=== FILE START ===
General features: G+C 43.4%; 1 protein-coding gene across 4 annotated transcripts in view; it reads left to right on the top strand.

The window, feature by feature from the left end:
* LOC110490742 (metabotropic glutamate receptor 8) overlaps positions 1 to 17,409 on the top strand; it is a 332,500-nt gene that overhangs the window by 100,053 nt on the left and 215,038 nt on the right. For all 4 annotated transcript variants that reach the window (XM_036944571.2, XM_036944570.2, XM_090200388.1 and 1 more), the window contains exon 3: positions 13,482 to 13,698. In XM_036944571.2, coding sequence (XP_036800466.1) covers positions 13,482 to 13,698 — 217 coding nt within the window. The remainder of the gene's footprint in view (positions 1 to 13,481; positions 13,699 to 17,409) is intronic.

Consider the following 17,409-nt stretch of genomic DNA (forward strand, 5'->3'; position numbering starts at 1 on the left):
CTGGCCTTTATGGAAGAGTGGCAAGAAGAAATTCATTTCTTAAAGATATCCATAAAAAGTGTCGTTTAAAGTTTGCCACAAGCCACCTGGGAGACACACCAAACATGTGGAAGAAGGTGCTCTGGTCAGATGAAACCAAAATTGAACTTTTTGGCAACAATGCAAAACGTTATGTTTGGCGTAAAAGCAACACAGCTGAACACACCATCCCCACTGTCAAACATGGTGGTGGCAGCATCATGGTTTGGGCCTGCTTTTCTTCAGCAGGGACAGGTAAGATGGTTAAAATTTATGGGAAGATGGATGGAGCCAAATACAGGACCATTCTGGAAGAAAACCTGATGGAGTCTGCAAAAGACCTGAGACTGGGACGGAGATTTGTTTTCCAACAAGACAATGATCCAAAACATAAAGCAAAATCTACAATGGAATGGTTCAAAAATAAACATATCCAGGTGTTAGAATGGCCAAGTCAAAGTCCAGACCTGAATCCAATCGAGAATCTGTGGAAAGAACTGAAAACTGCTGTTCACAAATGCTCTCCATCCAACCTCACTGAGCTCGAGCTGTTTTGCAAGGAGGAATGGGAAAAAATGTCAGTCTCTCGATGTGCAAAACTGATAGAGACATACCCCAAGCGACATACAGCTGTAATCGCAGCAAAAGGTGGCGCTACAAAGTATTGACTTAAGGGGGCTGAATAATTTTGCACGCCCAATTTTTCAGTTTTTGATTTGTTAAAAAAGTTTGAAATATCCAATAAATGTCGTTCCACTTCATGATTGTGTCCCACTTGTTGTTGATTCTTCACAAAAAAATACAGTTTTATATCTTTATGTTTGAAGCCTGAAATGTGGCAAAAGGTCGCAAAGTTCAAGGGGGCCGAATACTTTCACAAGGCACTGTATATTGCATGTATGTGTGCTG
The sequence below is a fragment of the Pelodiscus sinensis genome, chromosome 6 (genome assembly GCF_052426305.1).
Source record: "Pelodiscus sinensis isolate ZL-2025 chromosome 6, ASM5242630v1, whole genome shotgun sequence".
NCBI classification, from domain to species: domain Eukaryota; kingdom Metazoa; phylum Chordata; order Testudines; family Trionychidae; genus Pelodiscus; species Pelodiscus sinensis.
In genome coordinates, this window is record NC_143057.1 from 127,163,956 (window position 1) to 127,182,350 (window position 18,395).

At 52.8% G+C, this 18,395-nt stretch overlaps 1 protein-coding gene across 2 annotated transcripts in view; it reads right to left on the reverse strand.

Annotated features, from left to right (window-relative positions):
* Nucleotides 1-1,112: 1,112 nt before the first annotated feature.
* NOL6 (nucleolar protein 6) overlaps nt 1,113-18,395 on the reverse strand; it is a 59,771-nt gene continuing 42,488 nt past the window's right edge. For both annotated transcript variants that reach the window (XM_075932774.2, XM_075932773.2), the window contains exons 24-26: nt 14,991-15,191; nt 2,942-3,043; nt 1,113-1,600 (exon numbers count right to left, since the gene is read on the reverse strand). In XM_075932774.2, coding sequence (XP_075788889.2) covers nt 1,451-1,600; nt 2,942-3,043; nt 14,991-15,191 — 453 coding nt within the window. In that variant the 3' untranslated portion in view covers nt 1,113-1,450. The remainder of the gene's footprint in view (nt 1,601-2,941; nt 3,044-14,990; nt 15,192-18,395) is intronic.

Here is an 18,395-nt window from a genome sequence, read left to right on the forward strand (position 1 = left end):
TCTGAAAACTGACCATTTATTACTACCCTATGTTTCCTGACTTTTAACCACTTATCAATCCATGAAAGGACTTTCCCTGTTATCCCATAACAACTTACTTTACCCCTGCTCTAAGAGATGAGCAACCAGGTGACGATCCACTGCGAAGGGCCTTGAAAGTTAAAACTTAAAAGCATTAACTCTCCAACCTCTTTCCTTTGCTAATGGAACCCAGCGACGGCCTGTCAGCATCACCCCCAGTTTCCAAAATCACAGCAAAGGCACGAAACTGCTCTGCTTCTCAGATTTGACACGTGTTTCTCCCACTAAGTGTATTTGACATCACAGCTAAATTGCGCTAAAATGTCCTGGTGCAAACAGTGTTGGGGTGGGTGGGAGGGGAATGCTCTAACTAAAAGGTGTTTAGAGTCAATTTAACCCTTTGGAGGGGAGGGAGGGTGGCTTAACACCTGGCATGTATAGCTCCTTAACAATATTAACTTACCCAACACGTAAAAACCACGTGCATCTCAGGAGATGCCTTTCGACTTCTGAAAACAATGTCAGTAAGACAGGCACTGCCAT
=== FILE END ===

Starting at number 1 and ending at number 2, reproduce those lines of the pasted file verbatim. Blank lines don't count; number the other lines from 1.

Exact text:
General features: G+C 43.4%; 1 protein-coding gene across 4 annotated transcripts in view; it reads left to right on the top strand.

The window, feature by feature from the left end: